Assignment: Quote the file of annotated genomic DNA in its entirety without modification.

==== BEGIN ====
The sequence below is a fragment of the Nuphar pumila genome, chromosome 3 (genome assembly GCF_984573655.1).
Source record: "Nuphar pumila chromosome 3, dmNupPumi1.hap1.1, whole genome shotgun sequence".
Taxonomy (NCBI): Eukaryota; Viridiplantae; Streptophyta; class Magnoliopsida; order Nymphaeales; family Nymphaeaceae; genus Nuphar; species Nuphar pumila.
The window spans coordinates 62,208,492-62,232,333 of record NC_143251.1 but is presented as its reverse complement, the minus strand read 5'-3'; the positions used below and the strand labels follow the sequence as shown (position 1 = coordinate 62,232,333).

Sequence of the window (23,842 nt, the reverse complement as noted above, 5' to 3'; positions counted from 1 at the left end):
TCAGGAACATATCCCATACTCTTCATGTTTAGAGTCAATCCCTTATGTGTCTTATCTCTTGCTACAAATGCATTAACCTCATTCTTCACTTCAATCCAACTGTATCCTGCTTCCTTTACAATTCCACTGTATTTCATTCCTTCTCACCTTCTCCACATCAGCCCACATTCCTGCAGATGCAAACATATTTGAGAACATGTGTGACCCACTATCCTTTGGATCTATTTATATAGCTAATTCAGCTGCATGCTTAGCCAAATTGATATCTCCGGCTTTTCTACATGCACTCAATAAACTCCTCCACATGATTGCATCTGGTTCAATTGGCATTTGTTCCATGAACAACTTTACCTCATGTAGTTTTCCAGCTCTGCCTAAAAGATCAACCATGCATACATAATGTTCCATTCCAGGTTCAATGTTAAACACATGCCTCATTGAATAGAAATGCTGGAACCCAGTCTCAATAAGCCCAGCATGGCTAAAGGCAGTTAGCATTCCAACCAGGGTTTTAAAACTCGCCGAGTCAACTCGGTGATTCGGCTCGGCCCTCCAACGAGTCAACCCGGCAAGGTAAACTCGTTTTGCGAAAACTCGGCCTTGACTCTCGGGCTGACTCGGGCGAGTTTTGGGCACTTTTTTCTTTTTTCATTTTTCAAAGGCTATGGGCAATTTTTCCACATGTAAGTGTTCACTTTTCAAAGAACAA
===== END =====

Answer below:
The sequence below is a fragment of the Nuphar pumila genome, chromosome 3 (genome assembly GCF_984573655.1).
Source record: "Nuphar pumila chromosome 3, dmNupPumi1.hap1.1, whole genome shotgun sequence".
Taxonomy (NCBI): Eukaryota; Viridiplantae; Streptophyta; class Magnoliopsida; order Nymphaeales; family Nymphaeaceae; genus Nuphar; species Nuphar pumila.
The window spans coordinates 62,208,492-62,232,333 of record NC_143251.1 but is presented as its reverse complement, the minus strand read 5'-3'; the positions used below and the strand labels follow the sequence as shown (position 1 = coordinate 62,232,333).

Sequence of the window (23,842 nt, the reverse complement as noted above, 5' to 3'; positions counted from 1 at the left end):
TCAGGAACATATCCCATACTCTTCATGTTTAGAGTCAATCCCTTATGTGTCTTATCTCTTGCTACAAATGCATTAACCTCATTCTTCACTTCAATCCAACTGTATCCTGCTTCCTTTACAATTCCACTGTATTTCATTCCTTCTCACCTTCTCCACATCAGCCCACATTCCTGCAGATGCAAACATATTTGAGAACATGTGTGACCCACTATCCTTTGGATCTATTTATATAGCTAATTCAGCTGCATGCTTAGCCAAATTGATATCTCCGGCTTTTCTACATGCACTCAATAAACTCCTCCACATGATTGCATCTGGTTCAATTGGCATTTGTTCCATGAACAACTTTACCTCATGTAGTTTTCCAGCTCTGCCTAAAAGATCAACCATGCATACATAATGTTCCATTCCAGGTTCAATGTTAAACACATGCCTCATTGAATAGAAATGCTGGAACCCAGTCTCAATAAGCCCAGCATGGCTAAAGGCAGTTAGCATTCCAACCAGGGTTTTAAAACTCGCCGAGTCAACTCGGTGATTCGGCTCGGCCCTCCAACGAGTCAACCCGGCAAGGTAAACTCGTTTTGCGAAAACTCGGCCTTGACTCTCGGGCTGACTCGGGCGAGTTTTGGGCACTTTTTTCTTTTTTCATTTTTCAAAGGCTATGGGCAATTTTTCCACATGTAAGTGTTCACTTTTCAAAGAACAA